Secondly, the nature of the verifier determinants that the subjects used varied from rational relationships between elements, to perceived connections, to personal biases that appeared to have no relationship to the issues they were linked with. Nevertheless, these were the constructs that subjects identified. The financial verifier determinants were favoured by most of the respondents as being of high importance. This was to be expected, as the research was conducted in a financial institution and was probably related to the specific requirements under which subjects operated. Furthermore, financial verifier determinants are largely measurable.
Thirdly, while the verifier determinants could be categorised, there were individual verifier determinants that could easily belong to more than one category, which suggest the borders between categories being vague in many cases. 'Not analysing internal financial information' as a verifier determinant could easily be construed to verify poor management, though it was grouped under financial verifiers. Several of the verifier determinants have a similar characteristic. Nevertheless, the importance of the correct category is secondary to the fact that these specialists do use verifier determinants, both consciously and subconsciously, to improve their analyses of the situations and consequent decision making.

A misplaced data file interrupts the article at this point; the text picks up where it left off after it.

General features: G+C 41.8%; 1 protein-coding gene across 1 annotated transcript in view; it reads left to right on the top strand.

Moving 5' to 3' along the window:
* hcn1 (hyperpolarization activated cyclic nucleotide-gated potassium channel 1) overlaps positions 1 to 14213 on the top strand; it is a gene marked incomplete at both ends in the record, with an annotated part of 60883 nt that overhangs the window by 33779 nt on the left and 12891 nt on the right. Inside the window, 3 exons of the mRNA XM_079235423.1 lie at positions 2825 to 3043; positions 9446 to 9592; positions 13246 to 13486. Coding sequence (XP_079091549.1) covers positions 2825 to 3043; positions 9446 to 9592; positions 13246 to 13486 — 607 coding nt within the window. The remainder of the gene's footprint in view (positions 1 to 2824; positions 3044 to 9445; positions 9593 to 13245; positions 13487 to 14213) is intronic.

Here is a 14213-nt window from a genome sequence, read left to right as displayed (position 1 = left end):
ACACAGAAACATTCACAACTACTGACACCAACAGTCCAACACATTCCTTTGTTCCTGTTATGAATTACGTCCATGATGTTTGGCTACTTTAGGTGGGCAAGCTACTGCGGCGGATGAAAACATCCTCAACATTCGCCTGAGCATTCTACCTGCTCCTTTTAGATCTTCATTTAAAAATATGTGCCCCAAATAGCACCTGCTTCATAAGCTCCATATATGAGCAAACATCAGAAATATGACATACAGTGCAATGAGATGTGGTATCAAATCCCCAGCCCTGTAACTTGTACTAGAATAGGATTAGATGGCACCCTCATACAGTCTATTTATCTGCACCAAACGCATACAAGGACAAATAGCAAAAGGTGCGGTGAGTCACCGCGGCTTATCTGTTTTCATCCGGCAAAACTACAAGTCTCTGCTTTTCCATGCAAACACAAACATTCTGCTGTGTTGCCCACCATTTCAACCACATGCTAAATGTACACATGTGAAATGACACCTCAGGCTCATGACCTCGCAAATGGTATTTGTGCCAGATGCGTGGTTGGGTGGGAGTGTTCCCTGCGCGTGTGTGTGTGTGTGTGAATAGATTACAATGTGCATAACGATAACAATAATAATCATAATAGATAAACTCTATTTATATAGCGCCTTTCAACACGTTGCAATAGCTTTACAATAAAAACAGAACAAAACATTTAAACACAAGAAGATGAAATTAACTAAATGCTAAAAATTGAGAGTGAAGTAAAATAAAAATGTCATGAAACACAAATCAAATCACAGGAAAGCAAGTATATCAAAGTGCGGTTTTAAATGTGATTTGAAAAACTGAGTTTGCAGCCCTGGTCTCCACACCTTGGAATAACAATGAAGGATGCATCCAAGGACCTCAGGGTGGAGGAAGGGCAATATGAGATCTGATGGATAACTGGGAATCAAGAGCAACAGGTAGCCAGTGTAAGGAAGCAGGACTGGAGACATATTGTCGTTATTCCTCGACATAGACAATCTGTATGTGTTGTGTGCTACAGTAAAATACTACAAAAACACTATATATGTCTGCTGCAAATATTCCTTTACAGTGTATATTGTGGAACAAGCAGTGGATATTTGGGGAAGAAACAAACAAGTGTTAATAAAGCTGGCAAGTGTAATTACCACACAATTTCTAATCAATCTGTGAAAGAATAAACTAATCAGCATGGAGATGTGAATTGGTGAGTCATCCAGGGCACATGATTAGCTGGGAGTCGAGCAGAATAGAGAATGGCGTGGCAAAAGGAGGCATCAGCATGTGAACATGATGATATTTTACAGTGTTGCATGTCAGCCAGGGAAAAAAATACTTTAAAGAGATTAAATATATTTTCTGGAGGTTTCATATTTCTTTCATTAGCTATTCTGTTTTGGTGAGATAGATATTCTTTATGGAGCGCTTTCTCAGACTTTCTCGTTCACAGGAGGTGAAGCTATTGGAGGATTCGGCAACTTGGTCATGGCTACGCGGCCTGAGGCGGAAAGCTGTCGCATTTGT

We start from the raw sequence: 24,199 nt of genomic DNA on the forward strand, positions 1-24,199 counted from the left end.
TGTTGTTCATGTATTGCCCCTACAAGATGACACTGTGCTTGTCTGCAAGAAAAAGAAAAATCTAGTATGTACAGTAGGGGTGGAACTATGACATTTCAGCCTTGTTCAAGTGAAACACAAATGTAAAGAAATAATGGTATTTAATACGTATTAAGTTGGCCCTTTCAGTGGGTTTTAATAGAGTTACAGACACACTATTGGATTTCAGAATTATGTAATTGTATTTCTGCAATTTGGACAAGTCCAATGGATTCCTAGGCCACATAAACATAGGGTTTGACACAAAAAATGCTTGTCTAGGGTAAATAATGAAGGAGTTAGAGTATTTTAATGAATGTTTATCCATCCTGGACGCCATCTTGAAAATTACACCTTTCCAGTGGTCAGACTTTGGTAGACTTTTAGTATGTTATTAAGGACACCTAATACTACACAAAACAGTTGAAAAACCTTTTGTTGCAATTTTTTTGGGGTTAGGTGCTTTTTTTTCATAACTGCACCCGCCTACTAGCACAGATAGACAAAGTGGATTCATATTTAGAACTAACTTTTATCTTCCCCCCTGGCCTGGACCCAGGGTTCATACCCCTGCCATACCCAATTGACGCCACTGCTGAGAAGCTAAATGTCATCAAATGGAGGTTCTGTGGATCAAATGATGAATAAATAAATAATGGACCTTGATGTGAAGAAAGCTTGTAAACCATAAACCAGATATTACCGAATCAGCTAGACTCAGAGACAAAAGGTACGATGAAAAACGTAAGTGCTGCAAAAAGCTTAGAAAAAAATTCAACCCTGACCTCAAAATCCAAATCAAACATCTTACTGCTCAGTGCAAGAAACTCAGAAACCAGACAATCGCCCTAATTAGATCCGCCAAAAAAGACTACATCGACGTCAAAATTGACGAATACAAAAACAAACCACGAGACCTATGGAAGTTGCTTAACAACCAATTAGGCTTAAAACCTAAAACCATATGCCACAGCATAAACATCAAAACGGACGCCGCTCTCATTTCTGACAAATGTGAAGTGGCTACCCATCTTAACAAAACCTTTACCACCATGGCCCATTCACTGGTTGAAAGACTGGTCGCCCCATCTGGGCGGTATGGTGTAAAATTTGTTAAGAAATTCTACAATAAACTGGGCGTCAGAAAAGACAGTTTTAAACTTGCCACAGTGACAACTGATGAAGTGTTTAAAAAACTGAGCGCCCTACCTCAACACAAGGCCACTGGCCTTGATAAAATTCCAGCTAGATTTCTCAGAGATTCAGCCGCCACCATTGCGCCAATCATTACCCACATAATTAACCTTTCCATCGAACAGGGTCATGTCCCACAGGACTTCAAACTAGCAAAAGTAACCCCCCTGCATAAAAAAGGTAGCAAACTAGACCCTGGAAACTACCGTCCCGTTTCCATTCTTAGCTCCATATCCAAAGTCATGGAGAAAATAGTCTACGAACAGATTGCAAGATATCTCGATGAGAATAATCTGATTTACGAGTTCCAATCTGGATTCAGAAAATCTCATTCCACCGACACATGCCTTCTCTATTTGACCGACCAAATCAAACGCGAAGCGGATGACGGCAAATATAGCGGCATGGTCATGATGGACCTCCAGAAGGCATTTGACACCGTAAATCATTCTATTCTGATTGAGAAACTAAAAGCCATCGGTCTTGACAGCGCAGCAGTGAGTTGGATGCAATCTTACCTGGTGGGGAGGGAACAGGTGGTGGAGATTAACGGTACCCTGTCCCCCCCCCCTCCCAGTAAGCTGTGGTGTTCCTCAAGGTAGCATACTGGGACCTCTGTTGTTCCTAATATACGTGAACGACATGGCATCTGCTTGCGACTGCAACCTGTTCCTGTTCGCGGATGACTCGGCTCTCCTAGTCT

Finally, the verifier determinants are often interrelated and indirectly connected. In the case of the cash store quoted above, the following subject statement serves as a good example of the interrelatedness. 'When arriving at the premises of a filing enterprise for the first time, I saw several motorboats and water skis (super toys) standing in the yard. I knew that the business was small and wondered about where the money came from. The comment in the cash store confirmed the other verifier determinant and directed the investigation'. Often management and financial verifiers are somehow connected.
The study begins to pave the way for rescue practitioners to become aware of the useful application of alternative 'tools' to overcome the liabilities of turnaround managers, as described by Pretorius and Holtzhauzen (2008). It has proposed practical tools that could be taught to address the liability of data integrity in particular.